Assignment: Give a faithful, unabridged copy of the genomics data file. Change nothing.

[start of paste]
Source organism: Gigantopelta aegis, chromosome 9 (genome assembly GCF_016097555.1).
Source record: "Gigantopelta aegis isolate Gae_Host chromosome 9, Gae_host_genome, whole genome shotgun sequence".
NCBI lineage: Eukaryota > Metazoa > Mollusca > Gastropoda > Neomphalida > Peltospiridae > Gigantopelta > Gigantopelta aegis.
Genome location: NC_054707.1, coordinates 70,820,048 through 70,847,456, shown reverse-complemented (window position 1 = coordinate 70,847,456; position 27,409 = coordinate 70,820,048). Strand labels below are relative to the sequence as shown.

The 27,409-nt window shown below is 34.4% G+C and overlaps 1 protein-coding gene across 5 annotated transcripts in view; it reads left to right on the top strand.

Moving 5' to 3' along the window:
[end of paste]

Source organism: Gigantopelta aegis, chromosome 9 (genome assembly GCF_016097555.1).
Source record: "Gigantopelta aegis isolate Gae_Host chromosome 9, Gae_host_genome, whole genome shotgun sequence".
NCBI lineage: Eukaryota > Metazoa > Mollusca > Gastropoda > Neomphalida > Peltospiridae > Gigantopelta > Gigantopelta aegis.
Genome location: NC_054707.1, coordinates 70,820,048 through 70,847,456, shown reverse-complemented (window position 1 = coordinate 70,847,456; position 27,409 = coordinate 70,820,048). Strand labels below are relative to the sequence as shown.

The 27,409-nt window shown below is 34.4% G+C and overlaps 1 protein-coding gene across 5 annotated transcripts in view; it reads left to right on the top strand.

Moving 5' to 3' along the window: